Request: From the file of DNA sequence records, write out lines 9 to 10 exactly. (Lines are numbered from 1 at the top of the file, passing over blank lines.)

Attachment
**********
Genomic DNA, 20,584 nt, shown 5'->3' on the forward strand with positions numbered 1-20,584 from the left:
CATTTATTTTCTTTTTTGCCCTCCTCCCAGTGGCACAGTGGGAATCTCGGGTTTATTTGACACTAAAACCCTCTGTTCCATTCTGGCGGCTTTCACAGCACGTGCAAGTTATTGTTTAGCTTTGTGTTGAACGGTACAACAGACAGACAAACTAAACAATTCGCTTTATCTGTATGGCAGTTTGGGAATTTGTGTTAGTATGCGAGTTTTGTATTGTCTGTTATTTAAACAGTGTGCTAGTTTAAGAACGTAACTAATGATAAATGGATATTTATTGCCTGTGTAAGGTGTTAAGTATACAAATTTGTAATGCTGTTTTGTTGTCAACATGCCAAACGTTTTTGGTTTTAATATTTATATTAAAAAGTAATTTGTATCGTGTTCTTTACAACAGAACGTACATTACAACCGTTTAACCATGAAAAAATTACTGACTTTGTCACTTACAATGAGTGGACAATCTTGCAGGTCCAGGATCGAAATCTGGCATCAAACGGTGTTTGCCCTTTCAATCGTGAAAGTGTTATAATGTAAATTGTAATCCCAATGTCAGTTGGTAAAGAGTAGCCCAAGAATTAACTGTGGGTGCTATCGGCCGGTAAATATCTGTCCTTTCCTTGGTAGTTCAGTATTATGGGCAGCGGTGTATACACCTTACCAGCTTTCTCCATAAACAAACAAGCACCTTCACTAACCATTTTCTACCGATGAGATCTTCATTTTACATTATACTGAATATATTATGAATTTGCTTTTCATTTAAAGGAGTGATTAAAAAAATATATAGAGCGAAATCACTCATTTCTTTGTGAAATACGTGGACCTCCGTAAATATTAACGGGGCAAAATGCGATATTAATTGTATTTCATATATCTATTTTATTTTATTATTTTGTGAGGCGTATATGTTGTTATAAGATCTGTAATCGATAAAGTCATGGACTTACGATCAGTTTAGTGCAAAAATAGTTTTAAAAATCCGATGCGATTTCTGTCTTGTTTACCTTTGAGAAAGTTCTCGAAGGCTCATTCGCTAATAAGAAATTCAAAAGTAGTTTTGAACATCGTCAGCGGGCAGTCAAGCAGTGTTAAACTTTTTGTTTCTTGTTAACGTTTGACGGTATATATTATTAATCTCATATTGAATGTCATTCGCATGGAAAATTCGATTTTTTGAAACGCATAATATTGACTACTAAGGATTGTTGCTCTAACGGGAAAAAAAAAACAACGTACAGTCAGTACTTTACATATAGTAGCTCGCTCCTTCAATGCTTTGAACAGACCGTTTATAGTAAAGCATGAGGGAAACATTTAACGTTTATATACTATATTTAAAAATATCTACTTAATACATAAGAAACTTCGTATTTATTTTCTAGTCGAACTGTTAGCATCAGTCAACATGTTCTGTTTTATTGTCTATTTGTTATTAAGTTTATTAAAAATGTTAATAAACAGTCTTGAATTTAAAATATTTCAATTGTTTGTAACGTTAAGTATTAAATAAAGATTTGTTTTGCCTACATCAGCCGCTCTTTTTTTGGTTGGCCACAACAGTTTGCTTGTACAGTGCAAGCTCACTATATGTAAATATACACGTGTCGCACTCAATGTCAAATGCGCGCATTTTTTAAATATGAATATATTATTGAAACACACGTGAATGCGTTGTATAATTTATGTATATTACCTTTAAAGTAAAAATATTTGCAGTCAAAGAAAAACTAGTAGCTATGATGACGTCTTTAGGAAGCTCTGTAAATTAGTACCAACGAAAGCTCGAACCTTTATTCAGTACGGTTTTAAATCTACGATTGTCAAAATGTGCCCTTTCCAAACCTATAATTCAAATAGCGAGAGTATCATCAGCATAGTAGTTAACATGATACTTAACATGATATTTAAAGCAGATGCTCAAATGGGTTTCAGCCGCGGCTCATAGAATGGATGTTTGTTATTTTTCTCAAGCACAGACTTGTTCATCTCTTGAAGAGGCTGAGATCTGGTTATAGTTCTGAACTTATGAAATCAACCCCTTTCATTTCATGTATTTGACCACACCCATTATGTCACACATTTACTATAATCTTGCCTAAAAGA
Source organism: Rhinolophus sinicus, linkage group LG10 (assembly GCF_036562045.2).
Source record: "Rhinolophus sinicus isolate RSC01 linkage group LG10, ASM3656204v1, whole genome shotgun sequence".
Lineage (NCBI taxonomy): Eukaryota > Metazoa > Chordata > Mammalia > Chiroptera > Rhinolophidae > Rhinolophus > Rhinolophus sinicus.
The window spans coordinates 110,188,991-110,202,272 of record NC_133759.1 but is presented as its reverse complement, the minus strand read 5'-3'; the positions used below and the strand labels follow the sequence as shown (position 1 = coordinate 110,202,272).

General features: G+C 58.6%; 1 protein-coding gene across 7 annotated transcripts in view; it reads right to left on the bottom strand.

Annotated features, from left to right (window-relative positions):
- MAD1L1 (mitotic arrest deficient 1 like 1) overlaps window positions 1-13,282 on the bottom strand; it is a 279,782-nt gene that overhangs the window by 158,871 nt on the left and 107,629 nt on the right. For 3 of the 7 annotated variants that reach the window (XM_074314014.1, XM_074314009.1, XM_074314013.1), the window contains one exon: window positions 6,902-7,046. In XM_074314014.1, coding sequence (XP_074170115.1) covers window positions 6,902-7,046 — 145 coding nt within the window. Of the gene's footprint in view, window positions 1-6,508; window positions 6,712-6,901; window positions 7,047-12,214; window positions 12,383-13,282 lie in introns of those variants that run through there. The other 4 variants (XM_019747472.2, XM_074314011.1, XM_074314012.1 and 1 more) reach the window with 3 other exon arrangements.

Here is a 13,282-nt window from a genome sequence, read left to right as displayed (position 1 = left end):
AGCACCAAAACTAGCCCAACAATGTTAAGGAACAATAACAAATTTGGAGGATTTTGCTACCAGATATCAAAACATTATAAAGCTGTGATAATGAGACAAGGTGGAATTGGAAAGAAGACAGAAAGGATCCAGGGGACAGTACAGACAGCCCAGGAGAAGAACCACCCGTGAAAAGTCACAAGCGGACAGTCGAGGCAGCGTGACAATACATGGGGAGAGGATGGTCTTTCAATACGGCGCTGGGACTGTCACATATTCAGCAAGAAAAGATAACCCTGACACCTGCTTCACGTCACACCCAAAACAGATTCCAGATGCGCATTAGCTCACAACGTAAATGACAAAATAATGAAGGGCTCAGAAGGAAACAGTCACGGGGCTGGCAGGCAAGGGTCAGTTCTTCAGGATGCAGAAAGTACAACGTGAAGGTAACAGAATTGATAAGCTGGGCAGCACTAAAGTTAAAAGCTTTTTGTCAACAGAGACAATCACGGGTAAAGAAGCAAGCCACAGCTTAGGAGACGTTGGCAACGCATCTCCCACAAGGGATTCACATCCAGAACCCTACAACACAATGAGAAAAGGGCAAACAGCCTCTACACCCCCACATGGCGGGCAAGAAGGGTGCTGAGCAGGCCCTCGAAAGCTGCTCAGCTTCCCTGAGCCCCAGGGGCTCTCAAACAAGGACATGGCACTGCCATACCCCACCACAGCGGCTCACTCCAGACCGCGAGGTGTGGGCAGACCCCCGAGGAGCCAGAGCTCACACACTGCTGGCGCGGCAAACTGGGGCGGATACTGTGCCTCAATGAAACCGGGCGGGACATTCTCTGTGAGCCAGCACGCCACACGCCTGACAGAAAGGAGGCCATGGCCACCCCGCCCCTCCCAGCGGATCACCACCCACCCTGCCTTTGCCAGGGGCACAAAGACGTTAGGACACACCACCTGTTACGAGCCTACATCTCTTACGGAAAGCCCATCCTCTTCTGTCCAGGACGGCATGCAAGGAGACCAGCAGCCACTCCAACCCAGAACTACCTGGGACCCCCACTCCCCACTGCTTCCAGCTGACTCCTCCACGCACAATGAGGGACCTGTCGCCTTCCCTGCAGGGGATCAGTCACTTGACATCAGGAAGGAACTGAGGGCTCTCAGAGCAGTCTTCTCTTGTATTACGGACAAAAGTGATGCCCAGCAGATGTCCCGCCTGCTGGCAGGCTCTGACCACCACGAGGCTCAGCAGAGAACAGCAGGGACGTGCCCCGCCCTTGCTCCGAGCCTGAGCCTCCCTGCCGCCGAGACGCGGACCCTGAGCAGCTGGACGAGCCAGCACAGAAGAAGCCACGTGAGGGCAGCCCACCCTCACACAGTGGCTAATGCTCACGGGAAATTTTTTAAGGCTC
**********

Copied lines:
- MAD1L1 (mitotic arrest deficient 1 like 1) overlaps window positions 1-13,282 on the bottom strand; it is a 279,782-nt gene that overhangs the window by 158,871 nt on the left and 107,629 nt on the right. For 3 of the 7 annotated variants that reach the window (XM_074314014.1, XM_074314009.1, XM_074314013.1), the window contains one exon: window positions 6,902-7,046. In XM_074314014.1, coding sequence (XP_074170115.1) covers window positions 6,902-7,046 — 145 coding nt within the window. Of the gene's footprint in view, window positions 1-6,508; window positions 6,712-6,901; window positions 7,047-12,214; window positions 12,383-13,282 lie in introns of those variants that run through there. The other 4 variants (XM_019747472.2, XM_074314011.1, XM_074314012.1 and 1 more) reach the window with 3 other exon arrangements.

Here is a 13,282-nt window from a genome sequence, read left to right as displayed (position 1 = left end):